Home › Forums › Hard Hitting Questions › Is there a difference between being a "real" man and being a "good" man?
Sacred GuardianKeymasterSeptember 9, 2018 at 12:32 pmPost count: 19
I suppose this one depends on how you define those terms.
It seems that Society defines being a “real” man as being strong to the point of rigidity, autonomous like a robot, and impervious to any sort of emotional reality. But, these are fabricated qualities that we, as men, seem to cling to desperately for some reason. They have nothing to do with being human, let alone being a “man.” Now I’ll ask, what we see as the qualities of being a “good” man? Honesty, having integrity, morality, fighting for justice? Why does it seem like society forces us to be real men at the expense of being good men?
For example, let’s look at a couple of amazing men, outstanding in their fields, but wholly different. The first, Marion Robert Morrison, you probably know him better by his stage name, John Wayne. Some would argue that he is the epitome of a “real” man, right? Applied to the Naval Academy, but didn’t get in, in fact he never served in the military, by the time Pearl Harbor came around he was too old. So there’s that.
And then there’s Robert Norman Ross, or Bob Ross, you know, the painter and PBS star? He’s arguably one of the sweetest, kindest, most gentle souls on the planet, right? And yet, he was a tough and mean Master Sargent during his 20 year career in the Air Force.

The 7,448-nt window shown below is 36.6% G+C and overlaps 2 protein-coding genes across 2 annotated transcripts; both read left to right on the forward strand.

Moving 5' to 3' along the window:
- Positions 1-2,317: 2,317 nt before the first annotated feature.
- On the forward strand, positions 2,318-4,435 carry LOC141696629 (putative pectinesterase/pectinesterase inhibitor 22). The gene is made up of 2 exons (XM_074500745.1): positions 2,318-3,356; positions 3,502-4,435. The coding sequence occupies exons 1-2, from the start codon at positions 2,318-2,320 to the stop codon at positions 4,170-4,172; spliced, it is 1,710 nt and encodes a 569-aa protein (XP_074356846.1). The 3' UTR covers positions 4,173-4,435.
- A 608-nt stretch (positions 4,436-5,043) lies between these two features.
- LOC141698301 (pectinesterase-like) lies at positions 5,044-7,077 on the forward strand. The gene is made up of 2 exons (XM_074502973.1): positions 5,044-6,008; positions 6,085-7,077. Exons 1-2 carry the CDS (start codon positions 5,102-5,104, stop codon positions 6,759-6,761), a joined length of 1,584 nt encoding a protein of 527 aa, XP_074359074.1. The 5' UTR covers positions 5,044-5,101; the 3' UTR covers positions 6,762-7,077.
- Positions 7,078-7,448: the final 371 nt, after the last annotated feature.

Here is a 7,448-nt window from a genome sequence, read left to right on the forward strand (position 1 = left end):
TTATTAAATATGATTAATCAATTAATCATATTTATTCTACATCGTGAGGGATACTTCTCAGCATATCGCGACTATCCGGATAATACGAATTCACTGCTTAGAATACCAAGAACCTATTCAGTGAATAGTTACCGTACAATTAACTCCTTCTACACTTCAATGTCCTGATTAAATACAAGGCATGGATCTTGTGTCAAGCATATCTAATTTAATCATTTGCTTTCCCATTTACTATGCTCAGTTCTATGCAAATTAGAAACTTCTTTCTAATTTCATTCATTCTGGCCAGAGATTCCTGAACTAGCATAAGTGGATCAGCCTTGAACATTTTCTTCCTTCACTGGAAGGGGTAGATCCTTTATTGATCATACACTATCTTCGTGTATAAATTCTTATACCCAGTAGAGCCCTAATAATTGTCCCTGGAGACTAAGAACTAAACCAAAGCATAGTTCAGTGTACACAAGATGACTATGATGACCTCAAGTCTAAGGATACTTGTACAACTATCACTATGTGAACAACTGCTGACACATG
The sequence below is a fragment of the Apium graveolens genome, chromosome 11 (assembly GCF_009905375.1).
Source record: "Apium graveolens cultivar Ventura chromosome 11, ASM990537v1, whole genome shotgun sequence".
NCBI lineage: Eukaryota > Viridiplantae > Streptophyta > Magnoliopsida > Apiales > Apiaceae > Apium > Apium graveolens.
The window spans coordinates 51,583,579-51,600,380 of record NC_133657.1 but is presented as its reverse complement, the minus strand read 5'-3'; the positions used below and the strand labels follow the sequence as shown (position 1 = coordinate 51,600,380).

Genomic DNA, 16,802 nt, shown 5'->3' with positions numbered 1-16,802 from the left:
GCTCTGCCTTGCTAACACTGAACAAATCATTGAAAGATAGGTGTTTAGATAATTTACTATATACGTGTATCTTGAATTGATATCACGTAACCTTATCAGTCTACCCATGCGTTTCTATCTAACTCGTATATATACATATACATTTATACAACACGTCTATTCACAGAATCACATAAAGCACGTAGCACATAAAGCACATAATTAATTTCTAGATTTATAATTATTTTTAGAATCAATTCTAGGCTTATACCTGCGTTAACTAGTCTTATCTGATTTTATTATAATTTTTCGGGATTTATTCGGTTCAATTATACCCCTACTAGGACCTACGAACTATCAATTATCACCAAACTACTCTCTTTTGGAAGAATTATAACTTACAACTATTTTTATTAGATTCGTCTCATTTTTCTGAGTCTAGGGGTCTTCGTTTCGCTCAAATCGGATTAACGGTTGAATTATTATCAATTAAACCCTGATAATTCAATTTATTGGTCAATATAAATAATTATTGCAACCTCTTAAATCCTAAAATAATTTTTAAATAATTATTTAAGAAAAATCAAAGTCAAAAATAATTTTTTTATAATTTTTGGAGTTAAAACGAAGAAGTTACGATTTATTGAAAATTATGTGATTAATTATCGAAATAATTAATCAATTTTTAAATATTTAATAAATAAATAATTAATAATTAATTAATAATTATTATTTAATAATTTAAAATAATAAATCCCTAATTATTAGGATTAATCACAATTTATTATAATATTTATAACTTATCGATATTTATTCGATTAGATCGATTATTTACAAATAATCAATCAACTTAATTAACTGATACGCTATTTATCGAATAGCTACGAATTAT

So who more fulfills society’s roles as the “real” man vs. the “good” man?
To me, I think that the thought that these labels needing to be mutually exclusive is ridiculous. I am just as much the rock in my wife’s life, as she is in mine. I count myself extremely lucky to have men I can talk to, confide in, and breakdown with in my life. The bottom line is, that we can be strong yet flexible and be good and inclusive partners in our relationships. And certainly there is no reason to try and ignore the fact that the world effects us all and that we will, even as “men” have feelings about that. And that’s ok. Be good men, better yet, be REAL good men, and the world will be better off for it.
Namasté my Brothers,